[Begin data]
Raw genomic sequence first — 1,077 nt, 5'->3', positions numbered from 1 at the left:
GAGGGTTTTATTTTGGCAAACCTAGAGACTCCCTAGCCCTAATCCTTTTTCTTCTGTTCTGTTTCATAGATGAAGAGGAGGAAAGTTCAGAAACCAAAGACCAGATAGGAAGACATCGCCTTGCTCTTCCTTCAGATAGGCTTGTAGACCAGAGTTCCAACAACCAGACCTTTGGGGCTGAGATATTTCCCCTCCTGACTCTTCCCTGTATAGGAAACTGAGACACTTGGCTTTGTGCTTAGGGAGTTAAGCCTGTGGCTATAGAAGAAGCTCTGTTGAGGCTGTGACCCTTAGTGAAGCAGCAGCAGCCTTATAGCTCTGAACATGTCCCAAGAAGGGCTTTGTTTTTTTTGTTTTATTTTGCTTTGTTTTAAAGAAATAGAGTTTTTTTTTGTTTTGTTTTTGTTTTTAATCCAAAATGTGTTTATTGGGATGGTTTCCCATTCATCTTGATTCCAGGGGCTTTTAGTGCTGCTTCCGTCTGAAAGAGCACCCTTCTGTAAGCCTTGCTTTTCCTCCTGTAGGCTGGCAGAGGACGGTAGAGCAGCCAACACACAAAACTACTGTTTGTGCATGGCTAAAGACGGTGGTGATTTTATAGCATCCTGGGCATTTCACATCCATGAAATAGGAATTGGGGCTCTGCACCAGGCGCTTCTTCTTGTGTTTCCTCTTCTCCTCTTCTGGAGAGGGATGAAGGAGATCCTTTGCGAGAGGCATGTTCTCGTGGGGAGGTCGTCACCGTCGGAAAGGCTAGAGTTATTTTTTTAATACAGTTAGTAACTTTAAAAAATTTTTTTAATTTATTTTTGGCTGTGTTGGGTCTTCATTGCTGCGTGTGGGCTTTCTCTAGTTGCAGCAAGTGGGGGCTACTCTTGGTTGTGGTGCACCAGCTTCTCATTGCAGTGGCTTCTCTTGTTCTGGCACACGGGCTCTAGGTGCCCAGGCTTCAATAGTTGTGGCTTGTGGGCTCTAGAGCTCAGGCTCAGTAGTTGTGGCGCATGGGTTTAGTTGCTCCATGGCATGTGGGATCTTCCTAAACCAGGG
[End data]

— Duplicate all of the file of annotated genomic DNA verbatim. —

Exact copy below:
Raw genomic sequence first — 1,077 nt, 5'->3', positions numbered from 1 at the left:
GAGGGTTTTATTTTGGCAAACCTAGAGACTCCCTAGCCCTAATCCTTTTTCTTCTGTTCTGTTTCATAGATGAAGAGGAGGAAAGTTCAGAAACCAAAGACCAGATAGGAAGACATCGCCTTGCTCTTCCTTCAGATAGGCTTGTAGACCAGAGTTCCAACAACCAGACCTTTGGGGCTGAGATATTTCCCCTCCTGACTCTTCCCTGTATAGGAAACTGAGACACTTGGCTTTGTGCTTAGGGAGTTAAGCCTGTGGCTATAGAAGAAGCTCTGTTGAGGCTGTGACCCTTAGTGAAGCAGCAGCAGCCTTATAGCTCTGAACATGTCCCAAGAAGGGCTTTGTTTTTTTTGTTTTATTTTGCTTTGTTTTAAAGAAATAGAGTTTTTTTTTGTTTTGTTTTTGTTTTTAATCCAAAATGTGTTTATTGGGATGGTTTCCCATTCATCTTGATTCCAGGGGCTTTTAGTGCTGCTTCCGTCTGAAAGAGCACCCTTCTGTAAGCCTTGCTTTTCCTCCTGTAGGCTGGCAGAGGACGGTAGAGCAGCCAACACACAAAACTACTGTTTGTGCATGGCTAAAGACGGTGGTGATTTTATAGCATCCTGGGCATTTCACATCCATGAAATAGGAATTGGGGCTCTGCACCAGGCGCTTCTTCTTGTGTTTCCTCTTCTCCTCTTCTGGAGAGGGATGAAGGAGATCCTTTGCGAGAGGCATGTTCTCGTGGGGAGGTCGTCACCGTCGGAAAGGCTAGAGTTATTTTTTTAATACAGTTAGTAACTTTAAAAAATTTTTTTAATTTATTTTTGGCTGTGTTGGGTCTTCATTGCTGCGTGTGGGCTTTCTCTAGTTGCAGCAAGTGGGGGCTACTCTTGGTTGTGGTGCACCAGCTTCTCATTGCAGTGGCTTCTCTTGTTCTGGCACACGGGCTCTAGGTGCCCAGGCTTCAATAGTTGTGGCTTGTGGGCTCTAGAGCTCAGGCTCAGTAGTTGTGGCGCATGGGTTTAGTTGCTCCATGGCATGTGGGATCTTCCTAAACCAGGG